The socket structures for IPv6 sockets have a couple of "mostly useless" fields such as the scope id (which you only need to disambiguate link-local addresses) and flow info.
When trying to figure out whether I can actually scratch that seemingly useless info (not logging more than absolutely necessary in the DB, and 128bit addresses are already big enough), it turned out that flow info may not be all that useless at all.
Apparently, you have the option of setting it to a zero value, in which case it is ignored and packets are routed to the destination socket based on destination address and port. Or, you can set it to a chosen non-zero value, in which case the IP stack considers the packet being part of some group of packets that somehow belong together (a "flow").
It seems that hardly anyone uses flow info (there is very little info available, many people seem to consider it deprecated or useless or don't understand what it does) or assume that getaddrinfo will fill in something meaningful that they don't really have to bother about. It does, too, ... it fills in zero.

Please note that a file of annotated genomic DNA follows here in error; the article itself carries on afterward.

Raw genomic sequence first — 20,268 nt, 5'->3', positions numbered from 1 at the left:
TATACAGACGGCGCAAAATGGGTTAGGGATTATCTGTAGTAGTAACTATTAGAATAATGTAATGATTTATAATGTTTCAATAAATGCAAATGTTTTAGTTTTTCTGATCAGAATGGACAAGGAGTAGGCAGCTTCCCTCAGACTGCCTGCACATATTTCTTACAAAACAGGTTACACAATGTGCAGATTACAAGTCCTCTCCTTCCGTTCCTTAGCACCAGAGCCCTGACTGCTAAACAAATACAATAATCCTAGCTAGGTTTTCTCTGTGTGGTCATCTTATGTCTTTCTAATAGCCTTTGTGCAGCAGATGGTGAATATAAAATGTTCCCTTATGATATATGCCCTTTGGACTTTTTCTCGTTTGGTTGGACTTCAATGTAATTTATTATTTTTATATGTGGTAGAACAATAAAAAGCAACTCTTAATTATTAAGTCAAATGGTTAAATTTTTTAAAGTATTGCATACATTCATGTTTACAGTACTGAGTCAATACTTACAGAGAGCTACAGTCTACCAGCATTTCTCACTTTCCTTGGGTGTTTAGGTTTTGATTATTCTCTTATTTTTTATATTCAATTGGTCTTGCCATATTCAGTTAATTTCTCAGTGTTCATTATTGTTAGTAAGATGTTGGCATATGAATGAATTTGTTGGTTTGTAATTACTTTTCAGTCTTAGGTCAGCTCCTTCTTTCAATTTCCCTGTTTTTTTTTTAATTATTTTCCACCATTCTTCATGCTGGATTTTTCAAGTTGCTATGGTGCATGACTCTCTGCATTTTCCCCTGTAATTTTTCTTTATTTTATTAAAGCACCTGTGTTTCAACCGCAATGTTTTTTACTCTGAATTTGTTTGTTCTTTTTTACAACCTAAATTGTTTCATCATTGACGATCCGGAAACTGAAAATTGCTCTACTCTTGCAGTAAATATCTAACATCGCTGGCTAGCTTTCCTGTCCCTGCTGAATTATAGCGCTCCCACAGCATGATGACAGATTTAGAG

There exists, however, at least one person with name Black who suggests using flow info as a transport-layer nonce to prevent spoofing attacks. Also, according to the RFC, routers are strongly encouraged not to route packets that belong to the same flow via different routes.
The former does not truly convince me, but the latter actually sounds very interesting. If you can hint routers not to route your packets via alternating routes, you should be able to effectively minimize the number of duplicates you get at the receiving end. That alone might be enough of a reason to always set the flow control field to some random value when initiating a connection. If you only have IPv4 on one of the ends, it'll come out as zero anyway and be ignored, but if both ends are IPv6, this should really help some.
Is that assumption right?
As for being used as a transport-layer nonce, I would guess that if someone can figure that you have a connection of sorts on some port/address combination (which is necessary to spoof packets in the first place), then he can obviously read your traffic. Otherwise, how would he know? So the nonce would be trivially known and spoofable. Or am I making a wrong assumption there?
Edited by samoth, 18 December 2013 - 08:45 AM.